For Deadheads, the time between Jerry Garcia’s birthday (August 1) and death (August 9) has come to be called The Days Between, after the song of the same name. In keeping with the spirit of Hunter’s moving elegy, that eight-day period has become a time for reflection for those whose lives have been changed or touched by the Grateful Dead phenomenon. For some, that week has become a time for forgiveness and healing; for others, it is simply a time to remember and reflect on their experiences with the Dead and with Garcia in particular.
Since opening in June, the Dead Archive has become a destination for fans traveling to Northern California, often as part of a Deadhead tour to visit the Haight-Ashbury and take in a meal and a show at Phil’s Terrapin Crossroads or Bob Weir’s Sweetwater Music Hall. Noted band photographer Herbie Greene visited on August 14, just after the Days Between, and dozens of Deadhead baseball fans made a pilgrimage to the Archive before heading off to the third annual San Francisco Giants’ Jerry Garcia Day on August 3, benefitting the Rex Foundation.
Thanks to the generosity of Manasha and Keelin Garcia, who threw out the first pitch, the Archive was represented at Jerry Day and watched some fine ball playing (alas, the Giants lost). Moonalice, who honored the Archive’s public celebration with a great show at the library on June 29, gave an inspired performance to open the festivities; they played a fine set that built on their prowess as a first-rate original band who can also do ample justice to the Dead’s songbook.
The number of visitors to the Library spiked during The Days Between, with fans coming from as far away as Germany, New York, and Florida to see the exhibit, “A Box of Rain: Archiving the Grateful Dead Phenomenon.” As the Archivist and the curator of the exhibit, I gave impromptu tours for several groups, and it was interesting to see what pieces engendered the strongest reactions (most visitors singled out the letters on display on the band’s conference table, especially the ones from Pigpen’s father to the band, and from the band to Richard Nixon).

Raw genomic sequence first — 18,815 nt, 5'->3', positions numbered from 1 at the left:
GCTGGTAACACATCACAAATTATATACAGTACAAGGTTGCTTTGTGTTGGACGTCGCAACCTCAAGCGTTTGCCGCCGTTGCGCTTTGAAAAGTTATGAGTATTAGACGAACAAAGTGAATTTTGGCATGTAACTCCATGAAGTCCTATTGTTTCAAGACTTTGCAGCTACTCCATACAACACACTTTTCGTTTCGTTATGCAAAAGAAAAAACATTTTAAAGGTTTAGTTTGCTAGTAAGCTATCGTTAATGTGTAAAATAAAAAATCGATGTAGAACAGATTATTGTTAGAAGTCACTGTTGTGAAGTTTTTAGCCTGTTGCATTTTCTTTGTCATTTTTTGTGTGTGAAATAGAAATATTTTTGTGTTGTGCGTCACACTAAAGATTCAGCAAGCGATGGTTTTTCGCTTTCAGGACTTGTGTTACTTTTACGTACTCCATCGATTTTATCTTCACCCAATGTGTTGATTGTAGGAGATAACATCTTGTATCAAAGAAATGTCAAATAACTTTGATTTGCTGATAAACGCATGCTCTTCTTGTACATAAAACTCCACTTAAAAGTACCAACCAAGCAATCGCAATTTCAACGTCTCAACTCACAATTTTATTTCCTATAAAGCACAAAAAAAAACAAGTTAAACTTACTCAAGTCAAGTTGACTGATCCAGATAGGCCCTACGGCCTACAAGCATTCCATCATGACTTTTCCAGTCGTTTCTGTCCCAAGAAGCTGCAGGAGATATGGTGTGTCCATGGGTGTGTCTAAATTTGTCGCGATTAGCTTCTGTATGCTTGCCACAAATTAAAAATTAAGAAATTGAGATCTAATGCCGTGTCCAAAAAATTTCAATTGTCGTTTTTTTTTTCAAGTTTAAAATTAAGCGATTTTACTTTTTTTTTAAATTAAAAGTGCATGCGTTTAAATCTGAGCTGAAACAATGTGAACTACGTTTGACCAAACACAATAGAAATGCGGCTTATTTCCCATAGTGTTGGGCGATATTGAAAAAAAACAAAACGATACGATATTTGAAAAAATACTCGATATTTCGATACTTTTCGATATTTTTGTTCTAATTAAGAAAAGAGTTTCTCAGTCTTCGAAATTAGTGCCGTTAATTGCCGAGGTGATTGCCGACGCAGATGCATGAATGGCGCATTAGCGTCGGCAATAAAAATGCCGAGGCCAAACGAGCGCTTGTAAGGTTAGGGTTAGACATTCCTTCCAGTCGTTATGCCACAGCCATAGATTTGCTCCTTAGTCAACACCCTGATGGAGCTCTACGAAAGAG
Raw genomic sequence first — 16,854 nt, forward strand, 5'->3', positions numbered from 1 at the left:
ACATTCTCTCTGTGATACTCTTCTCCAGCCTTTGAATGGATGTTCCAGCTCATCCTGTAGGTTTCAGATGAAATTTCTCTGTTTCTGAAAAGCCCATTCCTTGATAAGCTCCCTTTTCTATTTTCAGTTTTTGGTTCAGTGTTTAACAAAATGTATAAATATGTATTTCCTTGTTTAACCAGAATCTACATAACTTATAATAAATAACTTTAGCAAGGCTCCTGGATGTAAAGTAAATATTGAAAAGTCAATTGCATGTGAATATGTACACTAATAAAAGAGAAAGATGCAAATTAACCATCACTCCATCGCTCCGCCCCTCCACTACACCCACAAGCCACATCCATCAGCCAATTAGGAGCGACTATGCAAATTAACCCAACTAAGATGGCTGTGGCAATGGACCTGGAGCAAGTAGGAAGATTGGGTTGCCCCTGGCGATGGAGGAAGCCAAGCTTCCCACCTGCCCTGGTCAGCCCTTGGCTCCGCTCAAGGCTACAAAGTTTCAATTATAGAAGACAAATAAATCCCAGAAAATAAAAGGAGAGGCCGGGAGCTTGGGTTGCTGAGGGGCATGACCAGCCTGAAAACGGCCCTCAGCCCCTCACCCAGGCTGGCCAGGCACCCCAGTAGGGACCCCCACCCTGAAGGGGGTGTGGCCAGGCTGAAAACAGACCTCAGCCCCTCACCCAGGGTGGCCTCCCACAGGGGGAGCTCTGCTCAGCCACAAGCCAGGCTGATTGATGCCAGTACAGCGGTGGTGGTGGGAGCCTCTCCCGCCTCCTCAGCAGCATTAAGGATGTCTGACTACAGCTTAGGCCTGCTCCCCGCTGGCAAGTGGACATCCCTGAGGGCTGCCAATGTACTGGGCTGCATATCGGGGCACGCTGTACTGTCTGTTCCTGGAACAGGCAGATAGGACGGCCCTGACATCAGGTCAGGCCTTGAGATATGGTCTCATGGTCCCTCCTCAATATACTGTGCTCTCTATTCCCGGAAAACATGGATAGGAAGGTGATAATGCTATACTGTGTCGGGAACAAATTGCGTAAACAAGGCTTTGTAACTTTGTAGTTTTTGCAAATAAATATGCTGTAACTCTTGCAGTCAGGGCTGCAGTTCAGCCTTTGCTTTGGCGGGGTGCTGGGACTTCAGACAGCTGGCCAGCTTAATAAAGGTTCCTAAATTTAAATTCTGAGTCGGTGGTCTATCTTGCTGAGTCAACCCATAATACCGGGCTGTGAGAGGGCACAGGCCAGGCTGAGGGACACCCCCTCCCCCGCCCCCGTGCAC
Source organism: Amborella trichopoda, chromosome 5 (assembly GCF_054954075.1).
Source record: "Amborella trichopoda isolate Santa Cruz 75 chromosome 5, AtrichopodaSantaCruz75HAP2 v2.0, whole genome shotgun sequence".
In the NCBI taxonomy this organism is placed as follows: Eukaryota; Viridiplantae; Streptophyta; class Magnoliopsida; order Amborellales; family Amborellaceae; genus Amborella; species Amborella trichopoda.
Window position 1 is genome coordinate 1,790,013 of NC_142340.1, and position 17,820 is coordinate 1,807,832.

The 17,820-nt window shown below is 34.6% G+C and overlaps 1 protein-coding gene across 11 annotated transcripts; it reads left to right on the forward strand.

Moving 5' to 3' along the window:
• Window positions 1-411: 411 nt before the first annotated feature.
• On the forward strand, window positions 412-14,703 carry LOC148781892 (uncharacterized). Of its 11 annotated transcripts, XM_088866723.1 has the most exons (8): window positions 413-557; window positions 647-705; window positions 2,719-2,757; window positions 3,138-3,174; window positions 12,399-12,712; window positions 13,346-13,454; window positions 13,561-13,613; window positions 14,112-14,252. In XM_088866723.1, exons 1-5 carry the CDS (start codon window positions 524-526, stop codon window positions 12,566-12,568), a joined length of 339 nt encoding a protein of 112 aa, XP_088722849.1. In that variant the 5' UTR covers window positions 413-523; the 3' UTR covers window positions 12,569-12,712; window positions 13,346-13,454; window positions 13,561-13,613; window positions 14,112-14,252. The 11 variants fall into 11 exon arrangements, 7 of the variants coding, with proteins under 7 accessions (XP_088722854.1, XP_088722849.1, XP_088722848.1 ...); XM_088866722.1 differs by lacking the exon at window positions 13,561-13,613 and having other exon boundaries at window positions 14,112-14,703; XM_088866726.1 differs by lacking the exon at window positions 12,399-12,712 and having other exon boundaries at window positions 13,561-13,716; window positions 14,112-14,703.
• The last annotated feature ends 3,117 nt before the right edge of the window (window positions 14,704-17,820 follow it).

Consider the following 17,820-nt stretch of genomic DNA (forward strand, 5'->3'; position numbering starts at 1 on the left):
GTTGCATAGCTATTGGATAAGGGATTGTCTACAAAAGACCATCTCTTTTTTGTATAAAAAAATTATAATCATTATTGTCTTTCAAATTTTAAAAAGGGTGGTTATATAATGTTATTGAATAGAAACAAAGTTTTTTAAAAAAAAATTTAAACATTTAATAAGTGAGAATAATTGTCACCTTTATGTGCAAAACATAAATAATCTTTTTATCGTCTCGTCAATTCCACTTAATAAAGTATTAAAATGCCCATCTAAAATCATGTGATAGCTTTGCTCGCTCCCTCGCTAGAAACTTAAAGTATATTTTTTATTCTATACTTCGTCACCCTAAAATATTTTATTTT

As the week progressed, the sculpture of Jerry’s hand, by Santa Barbara artist Tom White, became a focal point for several fan contributions, shown here. The Archive has thousands of fan letters and gifts like this; it is a pleasure and an honor for the Archive to now be the recipient of that attention, and to continue the tradition.
That tradition has now lasted for seventeen years after the untimely, early death of Jerry Garcia, and these expressions of the reverence and wonder that the Dead inspired seem no less heartfelt and immediate as the sentiments expressed at the Polo Fields in Golden Gate Park on August 13, 1995, when more than 25,000 of us gathered there to pay our respects. On behalf of the Dead Archive, many thanks for sharing your feelings with us, and with everyone who paid homage during this special time of remembrance.
~ Nicholas Meriwether, Grateful Dead Archivist